Good instructions! Thanks!
My original report was the one that included instructions regarding
getting the black thumbscrew tight. The tightening of this really
only affects one aspect of the focuser, which is to make sure it is
perfectly alligned with the main shaft, which helps keep it smooth.
Otherwise if it's not tight enough, it will slightly flex or warp the
main focuser knob shaft, which can cause it to sometimes exhibit a
smooth-rough-smooth pattern as it turns. It does vary from model to
model a bit as to what adjustments provide the perfect tensions and
smoothnesses so if you are willing to experiment a little, it is
likely that you can get things perfect if you are willing to.
Depending on the model there are three places that could cause
slipping, which have all been mentioned so I will summarize in case
it helps anyone.
1) The little allen head that tightens to the main shaft that turns
may be round or may be a half circle, but either way it should be
tight so that it doesn't accidently allow for slippage.
2) The little allen tension screw that adjusts the tension of the
actual focuser draw tube needs to be tight enough to prevent slipping
(note, that the focuser lock should always be loose when adjusting
the tension, or the two will fight with each other)
3) The small brass slotted tension ring on the inside of the two-
speed focuser adjusts the tension of ONLY the two speed part of the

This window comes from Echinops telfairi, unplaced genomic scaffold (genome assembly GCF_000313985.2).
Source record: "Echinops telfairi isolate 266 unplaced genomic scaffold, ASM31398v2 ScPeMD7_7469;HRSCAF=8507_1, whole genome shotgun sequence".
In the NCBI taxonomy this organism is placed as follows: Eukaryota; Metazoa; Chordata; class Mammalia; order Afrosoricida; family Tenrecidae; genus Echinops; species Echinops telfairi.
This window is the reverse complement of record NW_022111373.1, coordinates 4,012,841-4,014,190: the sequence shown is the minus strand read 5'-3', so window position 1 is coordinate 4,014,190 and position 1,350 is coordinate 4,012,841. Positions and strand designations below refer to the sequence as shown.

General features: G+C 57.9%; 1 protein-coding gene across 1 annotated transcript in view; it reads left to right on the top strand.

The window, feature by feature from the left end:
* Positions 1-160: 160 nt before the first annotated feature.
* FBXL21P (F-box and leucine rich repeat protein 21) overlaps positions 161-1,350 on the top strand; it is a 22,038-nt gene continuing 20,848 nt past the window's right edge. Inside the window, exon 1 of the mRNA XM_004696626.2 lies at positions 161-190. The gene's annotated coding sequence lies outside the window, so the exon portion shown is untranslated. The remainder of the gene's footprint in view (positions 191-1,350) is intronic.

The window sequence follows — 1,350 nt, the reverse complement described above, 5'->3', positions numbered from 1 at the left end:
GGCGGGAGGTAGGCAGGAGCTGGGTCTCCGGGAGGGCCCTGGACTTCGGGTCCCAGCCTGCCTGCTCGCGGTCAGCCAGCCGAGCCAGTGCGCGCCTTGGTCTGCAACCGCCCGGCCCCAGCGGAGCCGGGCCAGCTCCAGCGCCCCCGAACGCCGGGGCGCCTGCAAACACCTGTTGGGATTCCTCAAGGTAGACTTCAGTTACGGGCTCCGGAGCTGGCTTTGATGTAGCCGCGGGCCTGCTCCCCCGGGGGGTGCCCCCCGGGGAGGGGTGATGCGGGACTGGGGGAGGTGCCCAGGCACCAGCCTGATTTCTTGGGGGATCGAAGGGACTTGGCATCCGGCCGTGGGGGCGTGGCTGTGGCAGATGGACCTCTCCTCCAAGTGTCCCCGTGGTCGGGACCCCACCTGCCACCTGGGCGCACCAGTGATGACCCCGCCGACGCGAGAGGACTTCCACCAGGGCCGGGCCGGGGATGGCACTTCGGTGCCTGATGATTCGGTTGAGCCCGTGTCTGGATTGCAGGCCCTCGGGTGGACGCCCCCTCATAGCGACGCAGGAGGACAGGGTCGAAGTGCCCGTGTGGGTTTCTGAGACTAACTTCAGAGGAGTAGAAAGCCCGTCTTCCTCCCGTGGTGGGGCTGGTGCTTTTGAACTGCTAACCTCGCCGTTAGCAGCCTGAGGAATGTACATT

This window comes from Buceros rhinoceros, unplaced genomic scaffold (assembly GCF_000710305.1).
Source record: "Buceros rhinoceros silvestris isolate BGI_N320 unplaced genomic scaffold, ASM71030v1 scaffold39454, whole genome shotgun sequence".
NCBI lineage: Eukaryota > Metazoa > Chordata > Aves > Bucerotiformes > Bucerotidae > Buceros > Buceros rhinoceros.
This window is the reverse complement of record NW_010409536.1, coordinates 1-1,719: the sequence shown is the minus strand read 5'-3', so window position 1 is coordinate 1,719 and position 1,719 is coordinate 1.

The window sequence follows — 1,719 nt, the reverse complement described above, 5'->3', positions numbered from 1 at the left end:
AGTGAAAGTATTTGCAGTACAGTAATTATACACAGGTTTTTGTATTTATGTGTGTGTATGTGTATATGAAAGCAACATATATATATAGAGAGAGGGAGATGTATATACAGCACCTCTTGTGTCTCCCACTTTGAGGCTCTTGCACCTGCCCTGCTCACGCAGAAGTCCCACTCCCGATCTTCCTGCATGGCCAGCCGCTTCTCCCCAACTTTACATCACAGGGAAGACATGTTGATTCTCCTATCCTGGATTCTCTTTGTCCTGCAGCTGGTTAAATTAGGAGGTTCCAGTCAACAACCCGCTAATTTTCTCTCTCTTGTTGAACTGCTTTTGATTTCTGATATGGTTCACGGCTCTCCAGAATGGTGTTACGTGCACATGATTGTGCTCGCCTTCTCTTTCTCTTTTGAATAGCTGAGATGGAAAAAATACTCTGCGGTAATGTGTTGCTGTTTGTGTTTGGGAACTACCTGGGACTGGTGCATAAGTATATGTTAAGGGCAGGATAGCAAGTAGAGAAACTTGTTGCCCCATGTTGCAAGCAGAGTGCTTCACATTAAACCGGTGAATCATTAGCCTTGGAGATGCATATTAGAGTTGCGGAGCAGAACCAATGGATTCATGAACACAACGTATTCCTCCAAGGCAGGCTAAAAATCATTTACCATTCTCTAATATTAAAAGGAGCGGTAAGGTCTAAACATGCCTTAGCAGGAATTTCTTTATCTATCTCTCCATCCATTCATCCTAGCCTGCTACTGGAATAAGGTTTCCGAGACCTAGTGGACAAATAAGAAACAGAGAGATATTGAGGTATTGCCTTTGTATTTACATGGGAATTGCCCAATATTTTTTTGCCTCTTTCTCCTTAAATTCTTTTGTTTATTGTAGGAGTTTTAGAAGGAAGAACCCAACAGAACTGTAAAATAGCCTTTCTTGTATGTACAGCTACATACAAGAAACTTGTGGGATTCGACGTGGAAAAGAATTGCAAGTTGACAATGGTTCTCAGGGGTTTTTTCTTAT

foucser relative to the main focuser.
Through a series of steps, trial and error will allow you to
determine which part is slipping, or too firm, but once all three
things are properly set it is a wonderful focuser.
One other thing to note, is that if you adjust things for the warm
temps of summer, and have cold Winters like I do, you will likely
need to adjust the tension harder for the Winter as the metal parts
will contract as it cools down resulting in the focuser potentially
slipping in the Winter.
Hope this helps,
--- In William-Optics@yahoogroups.com, Kelliot1@... wrote:
> I have attached below a solution I gave in April for the ZS105,
> assume has the same focuser. I hope this is helpful.
> I have, broadly speaking, been happy with my ZS 105. I say
> because although delighted with optics and build quality, I have
> been able to get the focuser to work as advertised.
> Out of the box it felt `notchy' and I found that there were places
> the tube travel where the fine adjuster would rotate without
> rotating the larger `gold' knob or moving the shaft. I have
> in vain to find owners who had managed to correct the problem and
> fiddled for hours with the large fluted screw and its central
> tensioning screw without success, maybe nobody else has had this
> problem, anyway, here is what I did, perhaps it will help somebody.
> I finally took the thing apart using the WO website instructions
> retrofitting a dual speed focuser and discovered the problem.
> is a threaded locking ring which (seems to) adjust the friction
> between the fine and course focuser which I very carefully
> with about 2 or 3 degrees of clockwise rotation. This needs to be
> tight enough to give free rotation of the `course/fine' knobs for
> their entire rotation and yet tight enough to give engagement. If
> you over tighten it will start to feel `lumpy'; too loose and it
> not engage all the way around.
> I had to make a couple of disassemble/I had to make a couple of
> right but `hey presto' the focuser now works as beautifully as I
> always hoped it would. Interestingly the black fluted screw does
> need to be extremely tight, as I have read elsewhere, just normally
> so, and the tensioning screw can be used to get the tube friction
> just right.
> As usual this process comes with a warning: be very very careful
> make only very small adjustments before checking all is ok.
> A (now) very happy ZS105 owner.